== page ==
A Study On Gatt And WTO Economics Essay
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In this section I will discuss what was GATT. GATT stands for General Agreement on Tariffs and Trade. Countries first signed this document in 1947. This agreement was designed to encourage free trade between member states. It encouraged free trade by regulating and reducing tariffs the countries imposed on tradable goods. It also provided an international forum to settle trade disputes. 110 countries have now signed on to GATT. GATT was in existence until 1995, when a new international governing body on international trade was created to replace it. This new organisation is the WTO.
In this section I will describe what the WTO is. The WTO stands for the World Trade Organisation. The WTO was created to replace the GATT. The Bretton Woods agreement of 1944 was created to help with the financial consequences of rebuilding Europe after World War Two. It would also try to ensure that major world depressions would not occur. The IMF and World Bank were created to help achieve this. However, an organisation to regulate trade between countries was also required. The GATT was initially set up, but the WTO was created in 1995 to succeed this. As it states on their own website (www.wto.org), 'the World Trade Organization (WTO) is the only international organization dealing with the global rules of trade between nations. Its main function is to ensure that trade flows as smoothly, predictably and freely as possible.' The WTO has nearly 150 members. Trade between these members accounts for 97% of the worldwide trade.
How does the WTO work?
In this section I will describe how the WTO operates and who the members are. The main point to note about the WTO is that it does not set rules on its own. This makes it different from the other two organisations set up by the Bretton Woods agreement. The WTO is more of an international forum where trade negotiations are discussed. It then ensures that outcome of the negotiations are undertaken.
The WTO has many member states. Each state has a representative that sits on the council. Each representative has only one vote when it comes to decisions. This is different to the IMF as on the IMF the more powerful, developed countries have greater power. The one vote to one member policy that the WTO has is designed to ensure greater fairness with regards to trade negotiations. However, in the past, Europe, USA and Japan have dominated. This domination is to be upset with the introduction of China into the WTO. This will now mean that the developing world has a major voice at trade negotiations.
The process of decision-making is undertaken by all member states. All members vote on specific decisions and the outcome of negotiations are usually by consensus. A majority vote can also be used, but this is extremely rare.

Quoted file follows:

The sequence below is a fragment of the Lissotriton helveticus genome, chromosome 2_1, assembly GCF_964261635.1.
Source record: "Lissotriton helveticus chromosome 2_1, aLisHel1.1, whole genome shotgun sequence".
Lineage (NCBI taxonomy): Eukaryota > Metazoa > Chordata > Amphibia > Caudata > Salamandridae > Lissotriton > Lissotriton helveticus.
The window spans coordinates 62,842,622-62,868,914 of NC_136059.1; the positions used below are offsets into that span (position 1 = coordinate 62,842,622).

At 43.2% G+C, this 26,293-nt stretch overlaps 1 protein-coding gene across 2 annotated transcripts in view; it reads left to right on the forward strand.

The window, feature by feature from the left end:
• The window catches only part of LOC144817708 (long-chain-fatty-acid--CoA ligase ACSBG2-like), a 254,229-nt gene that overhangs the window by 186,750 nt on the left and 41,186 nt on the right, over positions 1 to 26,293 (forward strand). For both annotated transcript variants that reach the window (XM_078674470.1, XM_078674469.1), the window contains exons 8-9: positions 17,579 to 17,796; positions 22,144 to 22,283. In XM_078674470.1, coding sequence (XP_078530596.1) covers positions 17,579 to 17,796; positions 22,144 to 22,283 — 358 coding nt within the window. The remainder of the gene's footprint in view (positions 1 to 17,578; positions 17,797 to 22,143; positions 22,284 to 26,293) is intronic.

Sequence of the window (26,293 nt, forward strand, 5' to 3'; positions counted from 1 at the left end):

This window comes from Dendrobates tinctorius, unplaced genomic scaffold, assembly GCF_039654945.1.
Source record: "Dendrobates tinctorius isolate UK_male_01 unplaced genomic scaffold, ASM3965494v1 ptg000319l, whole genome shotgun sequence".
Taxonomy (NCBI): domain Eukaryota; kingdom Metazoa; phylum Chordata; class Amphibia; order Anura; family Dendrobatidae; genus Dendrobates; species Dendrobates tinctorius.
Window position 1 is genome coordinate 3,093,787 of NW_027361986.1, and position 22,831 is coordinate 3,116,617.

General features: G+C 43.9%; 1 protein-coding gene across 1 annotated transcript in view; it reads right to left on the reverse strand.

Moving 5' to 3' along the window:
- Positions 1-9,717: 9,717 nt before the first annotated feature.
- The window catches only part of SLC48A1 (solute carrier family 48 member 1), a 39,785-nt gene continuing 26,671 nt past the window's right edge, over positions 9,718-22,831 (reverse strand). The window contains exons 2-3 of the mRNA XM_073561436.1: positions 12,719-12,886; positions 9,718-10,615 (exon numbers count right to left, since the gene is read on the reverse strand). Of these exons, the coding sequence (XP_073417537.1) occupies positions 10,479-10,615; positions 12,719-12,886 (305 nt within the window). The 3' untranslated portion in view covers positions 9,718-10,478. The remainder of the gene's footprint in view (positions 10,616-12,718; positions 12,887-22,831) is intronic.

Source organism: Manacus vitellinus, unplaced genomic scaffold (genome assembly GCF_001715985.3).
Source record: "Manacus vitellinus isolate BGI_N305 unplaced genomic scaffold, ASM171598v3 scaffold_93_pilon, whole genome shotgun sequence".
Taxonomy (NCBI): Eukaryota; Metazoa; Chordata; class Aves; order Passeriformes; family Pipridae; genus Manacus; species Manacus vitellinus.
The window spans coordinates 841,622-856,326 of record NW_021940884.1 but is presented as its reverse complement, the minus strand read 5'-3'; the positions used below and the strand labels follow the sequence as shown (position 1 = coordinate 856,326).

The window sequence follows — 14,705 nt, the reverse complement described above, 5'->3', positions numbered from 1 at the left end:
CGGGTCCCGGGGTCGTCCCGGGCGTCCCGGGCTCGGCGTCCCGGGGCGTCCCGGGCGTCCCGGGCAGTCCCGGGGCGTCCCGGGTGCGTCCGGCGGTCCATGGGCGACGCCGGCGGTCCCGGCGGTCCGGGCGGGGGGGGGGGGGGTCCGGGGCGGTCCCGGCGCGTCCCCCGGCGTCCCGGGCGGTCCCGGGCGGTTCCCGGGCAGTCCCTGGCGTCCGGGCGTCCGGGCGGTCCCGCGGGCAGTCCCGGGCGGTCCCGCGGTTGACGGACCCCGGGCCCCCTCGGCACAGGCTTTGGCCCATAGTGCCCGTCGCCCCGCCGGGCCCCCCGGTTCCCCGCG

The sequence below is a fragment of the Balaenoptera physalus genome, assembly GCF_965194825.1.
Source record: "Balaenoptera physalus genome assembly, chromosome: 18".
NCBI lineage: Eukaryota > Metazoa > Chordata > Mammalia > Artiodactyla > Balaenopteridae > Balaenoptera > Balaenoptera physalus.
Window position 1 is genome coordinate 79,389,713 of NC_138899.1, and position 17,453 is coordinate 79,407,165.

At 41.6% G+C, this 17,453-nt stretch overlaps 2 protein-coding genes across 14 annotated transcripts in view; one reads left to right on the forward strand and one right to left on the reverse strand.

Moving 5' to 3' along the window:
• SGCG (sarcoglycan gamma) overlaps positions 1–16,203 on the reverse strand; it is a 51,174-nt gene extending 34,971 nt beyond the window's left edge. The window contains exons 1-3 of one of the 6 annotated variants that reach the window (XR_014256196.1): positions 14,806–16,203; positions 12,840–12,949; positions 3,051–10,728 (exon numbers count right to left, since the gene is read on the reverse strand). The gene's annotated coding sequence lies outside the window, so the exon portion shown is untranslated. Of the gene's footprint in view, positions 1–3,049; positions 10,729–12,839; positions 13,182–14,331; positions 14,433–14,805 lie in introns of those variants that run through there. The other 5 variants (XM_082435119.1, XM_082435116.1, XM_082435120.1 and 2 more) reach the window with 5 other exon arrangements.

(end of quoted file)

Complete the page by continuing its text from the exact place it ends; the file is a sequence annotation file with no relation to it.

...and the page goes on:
Below this level are numerous specialised committees, working groups and working parties that deal with individual agreements and various other areas concerned with environment, development, membership applications and regional trade agreements.
What does the WTO do?
In previous sections I have described what the WTO is and how it works. In this section I will describe what the WTO does and the activities that the WTO is involved in. According to its own website, 'The WTO's overriding objective is to help trade flow smoothly, freely, fairly and predictably.' It does this by:
. Administering trade agreements
. Acting as a forum for trade negotiations
. Settling trade disputes
. Reviewing national trade policies
. Assisting developing countries in trade policy issues, through technical assistance and training programmes
. Cooperating with other international organizations
Now that there is an international organisation that has been set up to deal with international trade, high barriers of entry and high tariffs are being reduced. This was true with GATT but that agreement had reached the limits of what it was going to achieve. Now, with the WTO, the obligations of national governments are being enforced. Also, the domestic policies of member countries are now being better devised with the larger global economy in mind. Before the introduction of the WTO this was not the case.
However, some critics of the WTO, and the other international organisations, say that they have an agenda. The critics say that the international organisations try to over encourage new members and countries that come to the WTO looking for financial assistance the idea of liberalisation. The idea of liberalisation is forced upon the developing countries meaning that market entry is completely free and tariffs are non-existent. However, developed countries such as those from Europe and the USA (original members of the WTO and before in the GATT) do have tariffs and barriers of entry to their markets. Critics argue that it is one rule for one and another rule for others.
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In conclusion I can say that the GATT is the General Agreement on Tariffs and Trade. This was set up to govern international trade. The World Trade Organisation (WTO) replaced this in 1995 to better govern international trade. The WTO does not set rules; it operates as an international forum for international trade negotiations. It also ensures that the member countries carry out these negotiations. However, critics of this organisation state that the WTO over enforce market liberalisation on developing countries.
Bibliography and References
Stiglitz J. (2002) Globalization and its discontents.
Arnold G. (2002) 2nd Edition. Corporate Financial Management.
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